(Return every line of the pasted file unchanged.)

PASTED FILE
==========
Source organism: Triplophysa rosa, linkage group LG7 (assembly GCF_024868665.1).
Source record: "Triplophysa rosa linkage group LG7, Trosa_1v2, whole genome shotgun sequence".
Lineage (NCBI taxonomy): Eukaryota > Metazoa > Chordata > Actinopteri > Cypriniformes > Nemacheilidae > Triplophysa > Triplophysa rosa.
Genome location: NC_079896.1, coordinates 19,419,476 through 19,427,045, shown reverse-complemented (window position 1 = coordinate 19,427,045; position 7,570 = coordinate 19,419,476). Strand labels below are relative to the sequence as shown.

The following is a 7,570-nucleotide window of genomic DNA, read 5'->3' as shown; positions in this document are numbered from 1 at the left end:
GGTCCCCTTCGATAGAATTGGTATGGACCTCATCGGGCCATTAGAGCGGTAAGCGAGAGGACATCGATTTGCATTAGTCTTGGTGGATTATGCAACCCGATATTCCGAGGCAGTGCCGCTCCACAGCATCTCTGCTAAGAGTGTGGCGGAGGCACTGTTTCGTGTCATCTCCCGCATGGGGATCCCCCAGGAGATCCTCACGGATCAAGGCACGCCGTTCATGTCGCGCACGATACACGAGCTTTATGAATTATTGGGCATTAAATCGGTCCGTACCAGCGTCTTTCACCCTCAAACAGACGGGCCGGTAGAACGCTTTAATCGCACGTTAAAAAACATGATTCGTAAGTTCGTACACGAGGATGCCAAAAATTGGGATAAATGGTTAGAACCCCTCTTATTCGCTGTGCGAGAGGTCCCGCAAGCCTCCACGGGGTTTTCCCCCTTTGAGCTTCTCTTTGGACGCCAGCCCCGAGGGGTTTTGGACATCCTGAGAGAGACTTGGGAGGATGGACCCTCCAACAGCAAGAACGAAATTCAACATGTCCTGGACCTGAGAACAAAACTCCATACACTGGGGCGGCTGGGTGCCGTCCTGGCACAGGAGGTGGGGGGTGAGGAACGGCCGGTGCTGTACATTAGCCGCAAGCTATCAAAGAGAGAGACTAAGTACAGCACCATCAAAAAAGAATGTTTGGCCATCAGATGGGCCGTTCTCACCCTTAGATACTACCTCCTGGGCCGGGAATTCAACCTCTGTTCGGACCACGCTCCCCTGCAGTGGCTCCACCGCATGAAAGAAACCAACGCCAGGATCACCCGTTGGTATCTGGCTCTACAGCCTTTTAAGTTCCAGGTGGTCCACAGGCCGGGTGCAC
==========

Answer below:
Source organism: Triplophysa rosa, linkage group LG7 (assembly GCF_024868665.1).
Source record: "Triplophysa rosa linkage group LG7, Trosa_1v2, whole genome shotgun sequence".
Lineage (NCBI taxonomy): Eukaryota > Metazoa > Chordata > Actinopteri > Cypriniformes > Nemacheilidae > Triplophysa > Triplophysa rosa.
Genome location: NC_079896.1, coordinates 19,419,476 through 19,427,045, shown reverse-complemented (window position 1 = coordinate 19,427,045; position 7,570 = coordinate 19,419,476). Strand labels below are relative to the sequence as shown.

The following is a 7,570-nucleotide window of genomic DNA, read 5'->3' as shown; positions in this document are numbered from 1 at the left end:
GGTCCCCTTCGATAGAATTGGTATGGACCTCATCGGGCCATTAGAGCGGTAAGCGAGAGGACATCGATTTGCATTAGTCTTGGTGGATTATGCAACCCGATATTCCGAGGCAGTGCCGCTCCACAGCATCTCTGCTAAGAGTGTGGCGGAGGCACTGTTTCGTGTCATCTCCCGCATGGGGATCCCCCAGGAGATCCTCACGGATCAAGGCACGCCGTTCATGTCGCGCACGATACACGAGCTTTATGAATTATTGGGCATTAAATCGGTCCGTACCAGCGTCTTTCACCCTCAAACAGACGGGCCGGTAGAACGCTTTAATCGCACGTTAAAAAACATGATTCGTAAGTTCGTACACGAGGATGCCAAAAATTGGGATAAATGGTTAGAACCCCTCTTATTCGCTGTGCGAGAGGTCCCGCAAGCCTCCACGGGGTTTTCCCCCTTTGAGCTTCTCTTTGGACGCCAGCCCCGAGGGGTTTTGGACATCCTGAGAGAGACTTGGGAGGATGGACCCTCCAACAGCAAGAACGAAATTCAACATGTCCTGGACCTGAGAACAAAACTCCATACACTGGGGCGGCTGGGTGCCGTCCTGGCACAGGAGGTGGGGGGTGAGGAACGGCCGGTGCTGTACATTAGCCGCAAGCTATCAAAGAGAGAGACTAAGTACAGCACCATCAAAAAAGAATGTTTGGCCATCAGATGGGCCGTTCTCACCCTTAGATACTACCTCCTGGGCCGGGAATTCAACCTCTGTTCGGACCACGCTCCCCTGCAGTGGCTCCACCGCATGAAAGAAACCAACGCCAGGATCACCCGTTGGTATCTGGCTCTACAGCCTTTTAAGTTCCAGGTGGTCCACAGGCCGGGTGCAC